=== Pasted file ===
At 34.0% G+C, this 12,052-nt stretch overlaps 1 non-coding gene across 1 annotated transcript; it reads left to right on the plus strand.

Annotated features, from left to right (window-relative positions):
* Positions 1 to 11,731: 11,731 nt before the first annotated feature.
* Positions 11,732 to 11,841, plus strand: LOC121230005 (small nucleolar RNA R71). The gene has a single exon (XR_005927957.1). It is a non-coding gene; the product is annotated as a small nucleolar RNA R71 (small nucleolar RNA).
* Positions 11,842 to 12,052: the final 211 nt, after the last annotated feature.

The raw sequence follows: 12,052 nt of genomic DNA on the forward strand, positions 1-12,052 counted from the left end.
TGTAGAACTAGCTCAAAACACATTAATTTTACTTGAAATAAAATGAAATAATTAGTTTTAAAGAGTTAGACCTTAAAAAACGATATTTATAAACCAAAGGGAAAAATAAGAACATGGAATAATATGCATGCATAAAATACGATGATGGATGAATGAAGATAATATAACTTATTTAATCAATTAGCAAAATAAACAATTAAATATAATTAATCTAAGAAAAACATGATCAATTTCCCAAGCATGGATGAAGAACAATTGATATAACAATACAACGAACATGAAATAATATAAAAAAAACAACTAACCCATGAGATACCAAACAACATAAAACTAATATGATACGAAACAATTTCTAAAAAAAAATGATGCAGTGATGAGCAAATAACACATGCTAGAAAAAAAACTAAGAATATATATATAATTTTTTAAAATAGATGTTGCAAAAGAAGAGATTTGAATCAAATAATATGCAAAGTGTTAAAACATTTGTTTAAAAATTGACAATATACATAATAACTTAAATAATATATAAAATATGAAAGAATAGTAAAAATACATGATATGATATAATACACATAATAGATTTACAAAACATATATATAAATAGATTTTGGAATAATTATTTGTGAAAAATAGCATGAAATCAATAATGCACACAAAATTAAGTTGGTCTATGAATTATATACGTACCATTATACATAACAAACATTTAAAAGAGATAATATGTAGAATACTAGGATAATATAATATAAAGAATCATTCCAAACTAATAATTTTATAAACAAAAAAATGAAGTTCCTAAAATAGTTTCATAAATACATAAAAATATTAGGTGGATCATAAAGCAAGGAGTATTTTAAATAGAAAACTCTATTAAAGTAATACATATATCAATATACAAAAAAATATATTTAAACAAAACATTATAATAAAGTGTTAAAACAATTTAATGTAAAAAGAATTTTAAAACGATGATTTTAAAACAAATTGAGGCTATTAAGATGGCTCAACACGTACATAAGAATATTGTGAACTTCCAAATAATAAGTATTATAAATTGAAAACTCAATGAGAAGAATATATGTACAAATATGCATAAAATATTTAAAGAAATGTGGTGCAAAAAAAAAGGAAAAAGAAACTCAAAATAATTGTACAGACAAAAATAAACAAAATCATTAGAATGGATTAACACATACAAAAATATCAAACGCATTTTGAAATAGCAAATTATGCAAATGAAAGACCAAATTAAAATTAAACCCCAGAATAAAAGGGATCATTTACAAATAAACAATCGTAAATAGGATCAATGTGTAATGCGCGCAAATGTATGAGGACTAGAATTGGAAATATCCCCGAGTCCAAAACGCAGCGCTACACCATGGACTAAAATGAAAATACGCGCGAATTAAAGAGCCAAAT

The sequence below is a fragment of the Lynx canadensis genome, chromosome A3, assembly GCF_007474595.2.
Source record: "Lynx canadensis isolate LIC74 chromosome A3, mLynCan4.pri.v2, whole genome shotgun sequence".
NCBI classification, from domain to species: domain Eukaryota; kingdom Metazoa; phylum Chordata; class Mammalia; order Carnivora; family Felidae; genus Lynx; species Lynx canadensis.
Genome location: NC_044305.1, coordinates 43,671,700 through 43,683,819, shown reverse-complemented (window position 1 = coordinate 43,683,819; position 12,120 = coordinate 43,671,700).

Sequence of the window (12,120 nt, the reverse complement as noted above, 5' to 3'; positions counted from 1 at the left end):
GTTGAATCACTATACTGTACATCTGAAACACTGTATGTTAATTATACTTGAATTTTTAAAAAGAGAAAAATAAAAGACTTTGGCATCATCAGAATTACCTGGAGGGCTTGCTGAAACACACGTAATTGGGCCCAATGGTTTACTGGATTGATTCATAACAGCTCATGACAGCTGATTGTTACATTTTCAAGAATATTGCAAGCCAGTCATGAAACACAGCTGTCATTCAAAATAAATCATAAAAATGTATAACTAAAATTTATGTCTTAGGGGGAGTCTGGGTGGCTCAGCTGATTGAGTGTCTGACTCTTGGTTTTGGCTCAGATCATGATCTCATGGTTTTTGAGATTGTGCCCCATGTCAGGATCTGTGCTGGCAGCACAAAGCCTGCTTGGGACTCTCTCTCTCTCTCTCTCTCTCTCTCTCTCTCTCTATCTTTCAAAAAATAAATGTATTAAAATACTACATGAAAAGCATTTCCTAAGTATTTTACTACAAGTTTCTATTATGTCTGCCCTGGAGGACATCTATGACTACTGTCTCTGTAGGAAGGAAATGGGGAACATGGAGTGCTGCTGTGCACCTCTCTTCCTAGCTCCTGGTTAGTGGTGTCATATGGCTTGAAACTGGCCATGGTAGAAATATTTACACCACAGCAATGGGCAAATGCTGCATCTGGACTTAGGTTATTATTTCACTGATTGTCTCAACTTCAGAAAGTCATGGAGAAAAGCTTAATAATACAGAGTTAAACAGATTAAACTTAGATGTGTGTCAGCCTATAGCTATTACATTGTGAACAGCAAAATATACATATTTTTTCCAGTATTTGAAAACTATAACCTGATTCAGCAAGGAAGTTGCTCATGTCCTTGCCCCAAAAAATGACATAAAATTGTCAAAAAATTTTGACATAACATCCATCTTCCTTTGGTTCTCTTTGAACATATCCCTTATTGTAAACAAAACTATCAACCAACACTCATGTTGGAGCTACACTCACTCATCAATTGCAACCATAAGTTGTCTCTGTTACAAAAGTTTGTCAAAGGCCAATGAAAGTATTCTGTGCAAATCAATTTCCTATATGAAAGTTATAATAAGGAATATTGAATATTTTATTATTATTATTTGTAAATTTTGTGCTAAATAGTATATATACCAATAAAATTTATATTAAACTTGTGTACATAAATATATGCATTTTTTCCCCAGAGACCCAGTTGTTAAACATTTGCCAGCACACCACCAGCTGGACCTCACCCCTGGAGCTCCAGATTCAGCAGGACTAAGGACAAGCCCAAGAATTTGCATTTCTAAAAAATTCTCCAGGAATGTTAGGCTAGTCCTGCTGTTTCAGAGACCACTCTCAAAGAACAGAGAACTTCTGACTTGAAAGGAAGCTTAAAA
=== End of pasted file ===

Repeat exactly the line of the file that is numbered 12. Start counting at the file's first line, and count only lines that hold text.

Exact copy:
Sequence of the window (12,120 nt, the reverse complement as noted above, 5' to 3'; positions counted from 1 at the left end):